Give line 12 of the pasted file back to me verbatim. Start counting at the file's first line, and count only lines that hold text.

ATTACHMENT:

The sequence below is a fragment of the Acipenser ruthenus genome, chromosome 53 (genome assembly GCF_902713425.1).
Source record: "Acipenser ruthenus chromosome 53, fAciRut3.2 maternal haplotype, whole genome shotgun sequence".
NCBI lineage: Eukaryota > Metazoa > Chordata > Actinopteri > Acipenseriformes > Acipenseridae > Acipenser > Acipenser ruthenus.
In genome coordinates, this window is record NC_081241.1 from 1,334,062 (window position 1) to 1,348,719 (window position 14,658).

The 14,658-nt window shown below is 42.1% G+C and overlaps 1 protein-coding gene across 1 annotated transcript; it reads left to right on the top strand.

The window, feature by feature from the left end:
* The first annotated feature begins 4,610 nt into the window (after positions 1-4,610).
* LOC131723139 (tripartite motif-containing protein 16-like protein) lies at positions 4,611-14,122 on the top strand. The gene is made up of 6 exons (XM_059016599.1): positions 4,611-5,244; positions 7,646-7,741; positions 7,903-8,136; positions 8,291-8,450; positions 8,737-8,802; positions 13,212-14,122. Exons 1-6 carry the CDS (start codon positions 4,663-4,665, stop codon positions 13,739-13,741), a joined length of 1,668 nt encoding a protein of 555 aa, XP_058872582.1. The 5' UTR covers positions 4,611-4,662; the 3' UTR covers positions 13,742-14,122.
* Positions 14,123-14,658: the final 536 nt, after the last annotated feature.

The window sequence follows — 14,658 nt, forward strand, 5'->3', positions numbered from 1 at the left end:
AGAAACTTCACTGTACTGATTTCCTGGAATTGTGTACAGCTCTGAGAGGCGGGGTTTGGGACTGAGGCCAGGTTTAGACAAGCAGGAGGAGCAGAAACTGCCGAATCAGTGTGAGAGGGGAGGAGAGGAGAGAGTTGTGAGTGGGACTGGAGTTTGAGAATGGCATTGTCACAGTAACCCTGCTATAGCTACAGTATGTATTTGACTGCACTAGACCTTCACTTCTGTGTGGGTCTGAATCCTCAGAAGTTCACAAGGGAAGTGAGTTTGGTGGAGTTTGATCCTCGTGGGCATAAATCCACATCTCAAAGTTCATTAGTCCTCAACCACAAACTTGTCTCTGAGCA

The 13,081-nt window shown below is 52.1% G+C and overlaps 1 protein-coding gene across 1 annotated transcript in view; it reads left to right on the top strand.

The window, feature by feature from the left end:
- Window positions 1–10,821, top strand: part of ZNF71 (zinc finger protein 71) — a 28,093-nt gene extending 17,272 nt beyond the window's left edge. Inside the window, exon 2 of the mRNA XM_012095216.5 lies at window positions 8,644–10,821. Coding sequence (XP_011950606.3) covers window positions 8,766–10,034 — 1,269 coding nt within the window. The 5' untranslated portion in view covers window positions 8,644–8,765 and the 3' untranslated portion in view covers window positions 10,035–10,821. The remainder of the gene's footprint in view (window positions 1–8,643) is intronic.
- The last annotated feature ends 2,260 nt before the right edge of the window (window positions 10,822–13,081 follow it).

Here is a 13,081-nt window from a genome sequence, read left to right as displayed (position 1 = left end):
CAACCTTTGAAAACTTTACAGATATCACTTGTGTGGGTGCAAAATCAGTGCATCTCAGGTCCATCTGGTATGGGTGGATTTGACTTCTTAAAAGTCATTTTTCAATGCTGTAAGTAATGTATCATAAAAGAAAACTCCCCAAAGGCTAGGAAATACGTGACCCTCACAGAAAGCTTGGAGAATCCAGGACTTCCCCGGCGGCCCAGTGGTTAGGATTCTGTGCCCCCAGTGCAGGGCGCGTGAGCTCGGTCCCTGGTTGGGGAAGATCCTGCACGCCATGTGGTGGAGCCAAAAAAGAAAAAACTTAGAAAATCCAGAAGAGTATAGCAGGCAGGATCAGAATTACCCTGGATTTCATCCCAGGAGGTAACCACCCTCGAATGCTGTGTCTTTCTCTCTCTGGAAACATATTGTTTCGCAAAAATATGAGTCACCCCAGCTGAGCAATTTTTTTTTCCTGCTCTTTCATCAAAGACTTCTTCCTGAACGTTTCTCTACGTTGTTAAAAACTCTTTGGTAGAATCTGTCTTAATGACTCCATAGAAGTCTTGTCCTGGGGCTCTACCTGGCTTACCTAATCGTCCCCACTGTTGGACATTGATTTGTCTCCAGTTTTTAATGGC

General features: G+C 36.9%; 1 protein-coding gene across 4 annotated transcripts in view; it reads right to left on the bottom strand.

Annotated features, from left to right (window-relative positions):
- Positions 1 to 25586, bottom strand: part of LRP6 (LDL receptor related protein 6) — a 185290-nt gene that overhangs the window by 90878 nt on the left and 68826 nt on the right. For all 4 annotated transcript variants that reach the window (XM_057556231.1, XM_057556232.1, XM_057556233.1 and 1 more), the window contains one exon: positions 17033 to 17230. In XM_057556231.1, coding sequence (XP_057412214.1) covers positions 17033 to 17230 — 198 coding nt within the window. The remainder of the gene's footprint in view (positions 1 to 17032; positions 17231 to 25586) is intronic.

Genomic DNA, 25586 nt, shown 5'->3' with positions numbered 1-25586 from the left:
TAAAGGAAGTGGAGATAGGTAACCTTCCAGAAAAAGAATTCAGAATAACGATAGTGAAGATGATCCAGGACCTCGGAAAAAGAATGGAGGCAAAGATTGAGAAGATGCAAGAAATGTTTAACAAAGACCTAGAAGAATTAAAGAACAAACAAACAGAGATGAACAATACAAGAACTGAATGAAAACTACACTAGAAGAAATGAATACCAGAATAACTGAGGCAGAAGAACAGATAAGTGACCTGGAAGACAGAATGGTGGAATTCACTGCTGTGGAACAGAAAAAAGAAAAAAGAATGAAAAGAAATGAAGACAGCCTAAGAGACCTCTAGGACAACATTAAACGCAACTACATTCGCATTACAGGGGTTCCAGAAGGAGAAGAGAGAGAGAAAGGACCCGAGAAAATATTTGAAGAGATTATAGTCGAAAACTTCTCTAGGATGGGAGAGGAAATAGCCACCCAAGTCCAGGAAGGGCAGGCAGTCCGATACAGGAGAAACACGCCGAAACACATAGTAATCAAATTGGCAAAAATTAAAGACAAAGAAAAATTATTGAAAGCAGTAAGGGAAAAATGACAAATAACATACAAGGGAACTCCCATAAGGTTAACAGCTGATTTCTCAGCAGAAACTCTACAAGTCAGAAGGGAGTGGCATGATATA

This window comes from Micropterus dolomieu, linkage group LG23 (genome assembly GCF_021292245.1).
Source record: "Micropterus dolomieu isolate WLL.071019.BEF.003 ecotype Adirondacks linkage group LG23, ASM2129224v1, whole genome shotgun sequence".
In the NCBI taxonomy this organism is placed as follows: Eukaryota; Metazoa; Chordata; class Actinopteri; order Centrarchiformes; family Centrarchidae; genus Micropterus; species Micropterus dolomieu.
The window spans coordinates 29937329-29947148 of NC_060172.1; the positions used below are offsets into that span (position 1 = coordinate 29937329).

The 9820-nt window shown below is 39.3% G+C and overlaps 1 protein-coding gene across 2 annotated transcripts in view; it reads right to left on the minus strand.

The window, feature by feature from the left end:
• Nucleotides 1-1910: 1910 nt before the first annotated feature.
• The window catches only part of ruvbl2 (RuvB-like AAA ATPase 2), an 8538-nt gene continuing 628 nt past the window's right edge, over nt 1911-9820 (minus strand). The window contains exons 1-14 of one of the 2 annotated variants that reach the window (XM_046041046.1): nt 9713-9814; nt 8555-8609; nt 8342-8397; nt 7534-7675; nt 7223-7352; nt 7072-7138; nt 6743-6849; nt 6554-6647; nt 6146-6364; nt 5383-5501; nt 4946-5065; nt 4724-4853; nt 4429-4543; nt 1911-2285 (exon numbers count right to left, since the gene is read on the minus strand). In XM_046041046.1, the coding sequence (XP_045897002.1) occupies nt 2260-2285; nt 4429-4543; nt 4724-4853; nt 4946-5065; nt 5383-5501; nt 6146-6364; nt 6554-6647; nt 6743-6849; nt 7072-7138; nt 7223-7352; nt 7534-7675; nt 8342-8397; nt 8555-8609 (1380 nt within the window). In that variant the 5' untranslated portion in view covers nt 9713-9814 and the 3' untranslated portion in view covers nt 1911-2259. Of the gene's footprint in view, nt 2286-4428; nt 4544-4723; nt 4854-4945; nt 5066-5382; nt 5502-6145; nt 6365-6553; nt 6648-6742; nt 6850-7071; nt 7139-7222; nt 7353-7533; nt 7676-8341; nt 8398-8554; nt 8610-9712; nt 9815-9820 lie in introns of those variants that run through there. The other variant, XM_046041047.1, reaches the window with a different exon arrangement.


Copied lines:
The 13,081-nt window shown below is 52.1% G+C and overlaps 1 protein-coding gene across 1 annotated transcript in view; it reads left to right on the top strand.